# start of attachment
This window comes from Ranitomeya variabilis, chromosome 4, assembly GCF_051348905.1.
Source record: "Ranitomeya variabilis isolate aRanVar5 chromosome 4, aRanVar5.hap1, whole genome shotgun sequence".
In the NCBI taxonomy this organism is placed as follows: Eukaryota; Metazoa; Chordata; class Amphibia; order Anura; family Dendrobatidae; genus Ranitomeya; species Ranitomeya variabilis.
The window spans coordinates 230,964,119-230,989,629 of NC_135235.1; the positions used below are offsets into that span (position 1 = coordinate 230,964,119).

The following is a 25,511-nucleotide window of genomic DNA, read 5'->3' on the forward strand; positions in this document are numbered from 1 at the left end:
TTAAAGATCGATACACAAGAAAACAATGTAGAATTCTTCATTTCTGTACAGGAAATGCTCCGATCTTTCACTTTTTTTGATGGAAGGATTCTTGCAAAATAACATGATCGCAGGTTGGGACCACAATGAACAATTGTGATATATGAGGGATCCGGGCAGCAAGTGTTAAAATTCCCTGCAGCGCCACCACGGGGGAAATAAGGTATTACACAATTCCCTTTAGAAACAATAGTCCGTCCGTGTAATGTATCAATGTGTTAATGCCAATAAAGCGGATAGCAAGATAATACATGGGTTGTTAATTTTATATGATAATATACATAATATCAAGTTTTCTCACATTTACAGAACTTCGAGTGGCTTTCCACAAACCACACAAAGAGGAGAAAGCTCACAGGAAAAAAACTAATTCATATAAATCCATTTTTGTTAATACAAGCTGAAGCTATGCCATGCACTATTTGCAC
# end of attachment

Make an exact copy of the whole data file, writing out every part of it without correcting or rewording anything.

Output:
This window comes from Ranitomeya variabilis, chromosome 4, assembly GCF_051348905.1.
Source record: "Ranitomeya variabilis isolate aRanVar5 chromosome 4, aRanVar5.hap1, whole genome shotgun sequence".
In the NCBI taxonomy this organism is placed as follows: Eukaryota; Metazoa; Chordata; class Amphibia; order Anura; family Dendrobatidae; genus Ranitomeya; species Ranitomeya variabilis.
The window spans coordinates 230,964,119-230,989,629 of NC_135235.1; the positions used below are offsets into that span (position 1 = coordinate 230,964,119).

The following is a 25,511-nucleotide window of genomic DNA, read 5'->3' on the forward strand; positions in this document are numbered from 1 at the left end:
TTAAAGATCGATACACAAGAAAACAATGTAGAATTCTTCATTTCTGTACAGGAAATGCTCCGATCTTTCACTTTTTTTGATGGAAGGATTCTTGCAAAATAACATGATCGCAGGTTGGGACCACAATGAACAATTGTGATATATGAGGGATCCGGGCAGCAAGTGTTAAAATTCCCTGCAGCGCCACCACGGGGGAAATAAGGTATTACACAATTCCCTTTAGAAACAATAGTCCGTCCGTGTAATGTATCAATGTGTTAATGCCAATAAAGCGGATAGCAAGATAATACATGGGTTGTTAATTTTATATGATAATATACATAATATCAAGTTTTCTCACATTTACAGAACTTCGAGTGGCTTTCCACAAACCACACAAAGAGGAGAAAGCTCACAGGAAAAAAACTAATTCATATAAATCCATTTTTGTTAATACAAGCTGAAGCTATGCCATGCACTATTTGCAC